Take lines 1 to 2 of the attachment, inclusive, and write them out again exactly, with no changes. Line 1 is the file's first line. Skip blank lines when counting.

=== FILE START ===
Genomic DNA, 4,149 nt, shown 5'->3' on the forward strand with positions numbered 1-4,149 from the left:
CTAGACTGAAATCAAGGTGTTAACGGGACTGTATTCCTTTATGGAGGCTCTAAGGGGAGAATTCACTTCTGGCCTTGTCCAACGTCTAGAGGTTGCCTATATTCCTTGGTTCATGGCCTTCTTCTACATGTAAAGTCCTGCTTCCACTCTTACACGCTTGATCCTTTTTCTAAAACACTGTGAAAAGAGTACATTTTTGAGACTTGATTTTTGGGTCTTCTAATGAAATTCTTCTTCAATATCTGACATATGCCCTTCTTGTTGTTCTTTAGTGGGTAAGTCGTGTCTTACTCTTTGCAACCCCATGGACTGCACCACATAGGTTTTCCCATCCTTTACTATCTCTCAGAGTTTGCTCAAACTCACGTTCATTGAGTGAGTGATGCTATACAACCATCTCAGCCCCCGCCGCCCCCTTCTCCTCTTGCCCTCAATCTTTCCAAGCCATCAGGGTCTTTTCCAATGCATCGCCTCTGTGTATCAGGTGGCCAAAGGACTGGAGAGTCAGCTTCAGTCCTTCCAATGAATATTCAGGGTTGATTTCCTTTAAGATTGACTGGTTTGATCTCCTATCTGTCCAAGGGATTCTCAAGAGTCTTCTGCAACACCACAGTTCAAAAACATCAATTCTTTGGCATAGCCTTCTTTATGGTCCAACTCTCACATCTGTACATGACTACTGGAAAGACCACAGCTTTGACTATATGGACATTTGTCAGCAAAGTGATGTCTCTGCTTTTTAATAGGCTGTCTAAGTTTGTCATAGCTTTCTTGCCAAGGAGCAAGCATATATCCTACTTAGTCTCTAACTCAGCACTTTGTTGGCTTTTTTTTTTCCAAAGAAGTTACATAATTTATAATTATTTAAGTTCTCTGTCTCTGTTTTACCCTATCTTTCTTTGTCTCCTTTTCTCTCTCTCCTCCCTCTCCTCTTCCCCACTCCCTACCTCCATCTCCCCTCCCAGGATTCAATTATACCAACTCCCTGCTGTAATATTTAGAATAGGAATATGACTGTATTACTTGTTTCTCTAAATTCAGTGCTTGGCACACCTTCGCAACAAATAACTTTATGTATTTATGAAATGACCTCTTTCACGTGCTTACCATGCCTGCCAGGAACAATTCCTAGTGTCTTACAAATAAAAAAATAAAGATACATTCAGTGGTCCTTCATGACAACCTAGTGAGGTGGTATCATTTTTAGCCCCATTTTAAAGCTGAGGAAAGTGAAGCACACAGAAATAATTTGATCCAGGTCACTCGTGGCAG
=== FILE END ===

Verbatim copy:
Genomic DNA, 4,149 nt, shown 5'->3' on the forward strand with positions numbered 1-4,149 from the left:
CTAGACTGAAATCAAGGTGTTAACGGGACTGTATTCCTTTATGGAGGCTCTAAGGGGAGAATTCACTTCTGGCCTTGTCCAACGTCTAGAGGTTGCCTATATTCCTTGGTTCATGGCCTTCTTCTACATGTAAAGTCCTGCTTCCACTCTTACACGCTTGATCCTTTTTCTAAAACACTGTGAAAAGAGTACATTTTTGAGACTTGATTTTTGGGTCTTCTAATGAAATTCTTCTTCAATATCTGACATATGCCCTTCTTGTTGTTCTTTAGTGGGTAAGTCGTGTCTTACTCTTTGCAACCCCATGGACTGCACCACATAGGTTTTCCCATCCTTTACTATCTCTCAGAGTTTGCTCAAACTCACGTTCATTGAGTGAGTGATGCTATACAACCATCTCAGCCCCCGCCGCCCCCTTCTCCTCTTGCCCTCAATCTTTCCAAGCCATCAGGGTCTTTTCCAATGCATCGCCTCTGTGTATCAGGTGGCCAAAGGACTGGAGAGTCAGCTTCAGTCCTTCCAATGAATATTCAGGGTTGATTTCCTTTAAGATTGACTGGTTTGATCTCCTATCTGTCCAAGGGATTCTCAAGAGTCTTCTGCAACACCACAGTTCAAAAACATCAATTCTTTGGCATAGCCTTCTTTATGGTCCAACTCTCACATCTGTACATGACTACTGGAAAGACCACAGCTTTGACTATATGGACATTTGTCAGCAAAGTGATGTCTCTGCTTTTTAATAGGCTGTCTAAGTTTGTCATAGCTTTCTTGCCAAGGAGCAAGCATATATCCTACTTAGTCTCTAACTCAGCACTTTGTTGGCTTTTTTTTTTCCAAAGAAGTTACATAATTTATAATTATTTAAGTTCTCTGTCTCTGTTTTACCCTATCTTTCTTTGTCTCCTTTTCTCTCTCTCCTCCCTCTCCTCTTCCCCACTCCCTACCTCCATCTCCCCTCCCAGGATTCAATTATACCAACTCCCTGCTGTAATATTTAGAATAGGAATATGACTGTATTACTTGTTTCTCTAAATTCAGTGCTTGGCACACCTTCGCAACAAATAACTTTATGTATTTATGAAATGACCTCTTTCACGTGCTTACCATGCCTGCCAGGAACAATTCCTAGTGTCTTACAAATAAAAAAATAAAGATACATTCAGTGGTCCTTCATGACAACCTAGTGAGGTGGTATCATTTTTAGCCCCATTTTAAAGCTGAGGAAAGTGAAGCACACAGAAATAATTTGATCCAGGTCACTCGTGGCAG